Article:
• Drilling down to the county-level in New York, Massachusetts, Illinois and Washington, states with high levels of 2021 condo sales, reveals that condo prices were an average 13.5% lower than single-family homes. In the cities of New York, Boston, Chicago and Seattle, condo buyers paid an average of 33.2% less.

  • While these opportunities are driving demand for condos, recent data shows home shoppers may still find relatively affordable condo listings. In June, condos made up 20.2% of active inventory and were listed at 17.5% lower prices (on average across the 50 largest metros) than single-family homes.

"As big city buyers looked for ways to stay on budget in 2021, our analysis shows opting for a condo offered a solution in some counties. And there may still be opportunities going forward, even as condos' relatively lower price point is driving up their popularity and prices. If demand leads builders to ramp up condo construction, and the resulting increase in supply may help keep condo prices more manageable than those of single-family homes," said Hannah Jones, Economic Research Analyst for Realtor.com®.

May 2022 Housing Metrics – 50 Largest U.S. Metro Areas

Metro Area

Median
Listing
Price

Median
Listing
Price
YoY

Median
Listing
Price per
Sq. Ft.
YoY

Active
Listing
Count
YoY

New
Listing
Count
YoY

Median
Days
on
Market

Median
Days on
Market

Y-Y
(Days)

Price
Reduced
Share

Price
Reduced
Share

Y-Y (Pct.
Pts.)

Atlanta-Sandy Springs-Roswell, Ga.

$445,000

12.7 %

13.5 %

23.4 %

5.6 %

26

-7

14.0 %

7.6 %

Austin-Round Rock, Texas

$620,000

18.7 %

15.7 %

144.5 %

26.6 %

22

6

32.4 %

24.7 %

Baltimore-Columbia-Towson, Md.

$365,000

6.6 %

5.6 %

1.2 %

-18.5 %

32

0

13.3 %

4.1 %

Birmingham-Hoover, Ala.

$295,000

8.4 %

11.4 %

25.5 %

1.0 %

33

-4

11.0 %

5.1 %

Boston-Cambridge-Newton, Mass.-N.H.

$759,000

8.6 %

2.7 %

0.4 %

-5.0 %

21

-2

15.2 %

4.8 %

Buffalo-Cheektowaga-Niagara Falls, N.Y.

$245,000

-2.0 %

3.2 %

12.8 %

-0.3 %

23

-2

7.0 %

2.2 %

Charlotte-Concord-Gastonia, N.C.-S.C.

$445,000

14.2 %

15.1 %

36.7 %

30.1 %

29

2

13.1 %

3.5 %

Chicago-Naperville-Elgin, Ill.-Ind.-Wis.

$365,000

2.8 %

1.7 %

-13.0 %

-11.4 %

30

-4

12.0 %

2.6 %

Cincinnati, Ohio-Ky.-Ind.

$330,000

-5.7 %

2.9 %

4.6 %

1.1 %

28

-4

9.2 %

2.2 %

Cleveland-Elyria, Ohio

$225,000

2.7 %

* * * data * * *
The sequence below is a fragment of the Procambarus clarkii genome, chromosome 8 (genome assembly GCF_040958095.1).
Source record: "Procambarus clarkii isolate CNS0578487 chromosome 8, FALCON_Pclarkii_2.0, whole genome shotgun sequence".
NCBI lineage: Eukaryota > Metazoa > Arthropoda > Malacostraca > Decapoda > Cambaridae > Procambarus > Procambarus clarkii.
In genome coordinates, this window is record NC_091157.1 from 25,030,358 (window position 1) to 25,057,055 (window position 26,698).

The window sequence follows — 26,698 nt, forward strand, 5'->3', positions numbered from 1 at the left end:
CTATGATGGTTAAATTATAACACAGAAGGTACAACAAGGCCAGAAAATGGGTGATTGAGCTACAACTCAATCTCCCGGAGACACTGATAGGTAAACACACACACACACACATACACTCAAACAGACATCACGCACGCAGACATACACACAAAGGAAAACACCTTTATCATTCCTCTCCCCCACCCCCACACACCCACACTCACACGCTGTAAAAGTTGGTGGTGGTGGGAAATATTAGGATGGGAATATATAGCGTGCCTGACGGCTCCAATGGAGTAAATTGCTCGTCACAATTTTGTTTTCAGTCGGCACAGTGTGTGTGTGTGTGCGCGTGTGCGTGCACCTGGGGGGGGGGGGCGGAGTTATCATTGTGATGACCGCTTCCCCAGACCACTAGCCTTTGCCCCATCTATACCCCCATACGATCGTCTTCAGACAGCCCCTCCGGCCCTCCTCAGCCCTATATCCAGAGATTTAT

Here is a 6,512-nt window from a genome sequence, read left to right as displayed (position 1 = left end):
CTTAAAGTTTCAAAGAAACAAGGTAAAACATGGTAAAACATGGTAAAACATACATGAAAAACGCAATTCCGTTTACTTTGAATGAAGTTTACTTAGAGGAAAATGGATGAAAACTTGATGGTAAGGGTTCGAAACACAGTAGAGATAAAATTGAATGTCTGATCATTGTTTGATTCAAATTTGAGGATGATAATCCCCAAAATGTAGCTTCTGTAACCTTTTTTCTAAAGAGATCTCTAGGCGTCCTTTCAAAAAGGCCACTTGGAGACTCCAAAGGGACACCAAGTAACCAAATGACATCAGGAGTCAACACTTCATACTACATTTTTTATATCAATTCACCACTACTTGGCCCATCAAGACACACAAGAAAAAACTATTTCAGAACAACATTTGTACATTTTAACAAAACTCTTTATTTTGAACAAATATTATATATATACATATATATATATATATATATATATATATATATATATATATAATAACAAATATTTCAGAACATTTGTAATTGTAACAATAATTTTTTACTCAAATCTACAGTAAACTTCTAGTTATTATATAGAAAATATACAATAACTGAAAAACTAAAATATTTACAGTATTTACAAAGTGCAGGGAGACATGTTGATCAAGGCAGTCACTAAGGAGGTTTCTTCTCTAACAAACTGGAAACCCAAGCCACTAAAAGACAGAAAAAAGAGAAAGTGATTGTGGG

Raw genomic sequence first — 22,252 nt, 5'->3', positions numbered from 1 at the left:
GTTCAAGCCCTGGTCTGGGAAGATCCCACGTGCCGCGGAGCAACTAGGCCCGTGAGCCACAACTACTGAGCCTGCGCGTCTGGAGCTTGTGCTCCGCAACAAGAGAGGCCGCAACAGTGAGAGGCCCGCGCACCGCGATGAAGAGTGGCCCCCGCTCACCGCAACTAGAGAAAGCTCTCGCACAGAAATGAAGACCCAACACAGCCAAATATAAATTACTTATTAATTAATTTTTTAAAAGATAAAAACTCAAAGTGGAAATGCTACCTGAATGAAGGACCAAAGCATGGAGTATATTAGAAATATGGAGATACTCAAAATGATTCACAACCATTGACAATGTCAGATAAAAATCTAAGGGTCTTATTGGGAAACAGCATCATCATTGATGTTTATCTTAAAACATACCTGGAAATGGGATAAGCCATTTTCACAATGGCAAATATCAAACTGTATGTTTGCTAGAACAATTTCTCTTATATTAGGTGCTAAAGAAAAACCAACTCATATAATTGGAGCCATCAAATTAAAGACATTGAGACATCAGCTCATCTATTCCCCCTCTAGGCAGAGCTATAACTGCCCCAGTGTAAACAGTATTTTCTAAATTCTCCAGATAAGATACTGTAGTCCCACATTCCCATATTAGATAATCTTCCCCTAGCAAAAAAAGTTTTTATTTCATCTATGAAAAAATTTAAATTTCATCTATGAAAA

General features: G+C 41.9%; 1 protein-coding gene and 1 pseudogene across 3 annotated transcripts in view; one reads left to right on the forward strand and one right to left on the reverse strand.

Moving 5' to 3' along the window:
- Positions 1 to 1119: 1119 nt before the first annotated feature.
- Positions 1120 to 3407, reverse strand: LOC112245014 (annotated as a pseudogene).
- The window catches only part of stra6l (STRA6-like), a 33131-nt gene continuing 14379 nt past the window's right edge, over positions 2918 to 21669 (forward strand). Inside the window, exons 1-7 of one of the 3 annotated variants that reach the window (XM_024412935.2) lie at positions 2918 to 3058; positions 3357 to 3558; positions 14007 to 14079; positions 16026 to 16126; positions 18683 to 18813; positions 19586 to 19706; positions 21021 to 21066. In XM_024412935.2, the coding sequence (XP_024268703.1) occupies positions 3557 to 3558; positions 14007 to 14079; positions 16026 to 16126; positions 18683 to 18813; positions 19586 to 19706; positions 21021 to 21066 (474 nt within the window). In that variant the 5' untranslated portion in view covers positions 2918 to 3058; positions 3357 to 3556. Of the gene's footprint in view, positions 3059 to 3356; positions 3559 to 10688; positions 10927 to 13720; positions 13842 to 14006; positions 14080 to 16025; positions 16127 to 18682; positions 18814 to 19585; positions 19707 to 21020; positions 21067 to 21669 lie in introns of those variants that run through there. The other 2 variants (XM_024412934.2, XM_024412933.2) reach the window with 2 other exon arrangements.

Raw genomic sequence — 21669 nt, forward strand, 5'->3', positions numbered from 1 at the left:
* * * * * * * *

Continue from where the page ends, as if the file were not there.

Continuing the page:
7.5 %

-1.7 %

-2.0 %

36

1

10.2 %

2.5 %

Columbus, Ohio

$350,000

16.7 %

13.7 %

11.6 %

-1.5 %

17

2

12.9 %

3.6 %

Dallas-Fort Worth-Arlington, Texas

$486,000

25.5 %

20.1 %

61.6 %

27.6 %

24

-5

16.9 %

10.2 %

Denver-Aurora-Lakewood, Colo.

$680,000

13.3 %

5.7 %

58.3 %

2.4 %

15

4

21.3 %

14.8 %

Detroit-Warren-Dearborn, Mich.

$285,000

2.0 %

5.5 %

18.2 %

-0.3 %

24

4

17.1 %

6.8 %

Hartford-West Hartford-East Hartford, Conn.

$375,000

10.9 %

21.4 %

N/A*

-12.5 %

21

-8

6.5 %

-0.7 %

Houston-The Woodlands-Sugar Land, Texas

$399,000

9.1 %

10.3 %

10.1 %

1.7 %

33

-4

15.6 %

7.0 %

Indianapolis-Carmel-Anderson, Ind.

$320,000

15.5 %

13.8 %

22.3 %

10.6 %

30

-6

13.2 %

4.2 %

Jacksonville, Fla.

$450,000

28.6 %

26.0 %

38.3 %

5.2 %

30

-7

14.1 %

8.0 %

Kansas City, Mo.-Kan.

$400,000

20.5 %

13.9 %

27.5 %

2.0 %

39

1

8.4 %

1.8 %

Las Vegas-Henderson-Paradise, Nev.

$499,000

24.9 %

24.4 %

45.2 %

34.8 %

25

-1

30.6 %

20.1 %

Los Angeles-Long Beach-Anaheim, Calif.

$975,000

2.1 %

6.4 %

20.1 %

-1.9 %

29

-5

15.1 %

9.3 %

Louisville/Jefferson County, Ky.-Ind.

$300,000

8.1 %

8.8 %

21.9 %

1.1 %

23

0

14.2 %

5.8 %

Memphis, Tenn.-Miss.-Ark.

$307,000

28.5 %

31.0 %

33.1 %

6.4 %

32

-4

10.0 %

4.6 %

Miami-Fort Lauderdale-West Palm Beach, Fla.

$630,000

40.1 %

24.5 %

-15.9 %

4.1 %

38

-22

11.9 %

6.1 %

Milwaukee-Waukesha-West Allis, Wis.

$372,000

24.2 %

12.9 %

-4.1 %

-18.7 %

29

0

10.4 %

2.2 %

Minneapolis-St. Paul-Bloomington, Minn.-Wis.

$420,000

15.1 %

8.8 %

-0.5 %

-10.1 %

30

-1

11.3 %

5.2 %

Nashville-Davidson--Murfreesboro--Franklin, Tenn.

$561,000

30.6 %

18.0 %

85.6 %

37.2 %

15

1